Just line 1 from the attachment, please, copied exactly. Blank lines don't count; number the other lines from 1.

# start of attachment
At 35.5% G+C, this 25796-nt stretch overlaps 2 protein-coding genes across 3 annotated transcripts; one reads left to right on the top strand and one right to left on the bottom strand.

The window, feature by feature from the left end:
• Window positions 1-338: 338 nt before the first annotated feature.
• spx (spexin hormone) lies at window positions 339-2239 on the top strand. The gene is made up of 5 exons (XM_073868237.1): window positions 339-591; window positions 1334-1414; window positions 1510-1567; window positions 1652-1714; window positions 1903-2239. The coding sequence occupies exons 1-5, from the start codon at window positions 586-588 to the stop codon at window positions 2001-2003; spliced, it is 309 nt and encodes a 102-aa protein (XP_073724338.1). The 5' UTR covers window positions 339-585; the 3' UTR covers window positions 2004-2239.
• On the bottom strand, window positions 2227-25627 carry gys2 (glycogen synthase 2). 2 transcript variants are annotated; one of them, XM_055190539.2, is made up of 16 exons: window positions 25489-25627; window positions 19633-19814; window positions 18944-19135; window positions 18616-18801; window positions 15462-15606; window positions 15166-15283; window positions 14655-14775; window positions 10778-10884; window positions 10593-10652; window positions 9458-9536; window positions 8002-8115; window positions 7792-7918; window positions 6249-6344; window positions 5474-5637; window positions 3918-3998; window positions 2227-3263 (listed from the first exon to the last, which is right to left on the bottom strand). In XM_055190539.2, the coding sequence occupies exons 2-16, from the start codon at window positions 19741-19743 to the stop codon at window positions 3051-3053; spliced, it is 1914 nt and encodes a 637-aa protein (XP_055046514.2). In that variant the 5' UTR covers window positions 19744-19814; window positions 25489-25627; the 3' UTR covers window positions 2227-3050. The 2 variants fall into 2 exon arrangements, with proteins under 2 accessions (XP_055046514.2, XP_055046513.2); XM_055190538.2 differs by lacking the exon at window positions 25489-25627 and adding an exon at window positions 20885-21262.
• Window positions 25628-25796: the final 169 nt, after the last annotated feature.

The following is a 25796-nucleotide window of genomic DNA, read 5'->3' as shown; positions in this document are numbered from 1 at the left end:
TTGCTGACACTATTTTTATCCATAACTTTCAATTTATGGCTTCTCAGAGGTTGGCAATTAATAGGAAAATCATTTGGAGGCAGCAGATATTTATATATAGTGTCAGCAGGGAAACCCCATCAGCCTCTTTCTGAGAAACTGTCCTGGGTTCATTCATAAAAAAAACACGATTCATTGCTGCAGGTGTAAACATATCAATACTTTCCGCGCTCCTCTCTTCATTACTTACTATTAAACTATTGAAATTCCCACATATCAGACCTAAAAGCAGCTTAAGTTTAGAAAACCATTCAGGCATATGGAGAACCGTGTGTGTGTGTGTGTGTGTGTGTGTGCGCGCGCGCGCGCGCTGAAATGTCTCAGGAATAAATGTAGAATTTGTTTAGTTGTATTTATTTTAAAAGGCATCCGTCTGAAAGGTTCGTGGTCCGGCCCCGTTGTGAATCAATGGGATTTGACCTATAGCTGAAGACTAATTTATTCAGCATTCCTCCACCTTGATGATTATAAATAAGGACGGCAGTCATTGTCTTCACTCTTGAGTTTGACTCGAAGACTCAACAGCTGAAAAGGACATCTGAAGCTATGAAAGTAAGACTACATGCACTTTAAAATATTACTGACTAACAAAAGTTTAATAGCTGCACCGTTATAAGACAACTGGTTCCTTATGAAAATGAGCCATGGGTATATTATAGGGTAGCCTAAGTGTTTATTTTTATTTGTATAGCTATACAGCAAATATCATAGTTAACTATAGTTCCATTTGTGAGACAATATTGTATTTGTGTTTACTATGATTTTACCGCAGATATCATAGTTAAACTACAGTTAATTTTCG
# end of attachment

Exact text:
At 35.5% G+C, this 25796-nt stretch overlaps 2 protein-coding genes across 3 annotated transcripts; one reads left to right on the top strand and one right to left on the bottom strand.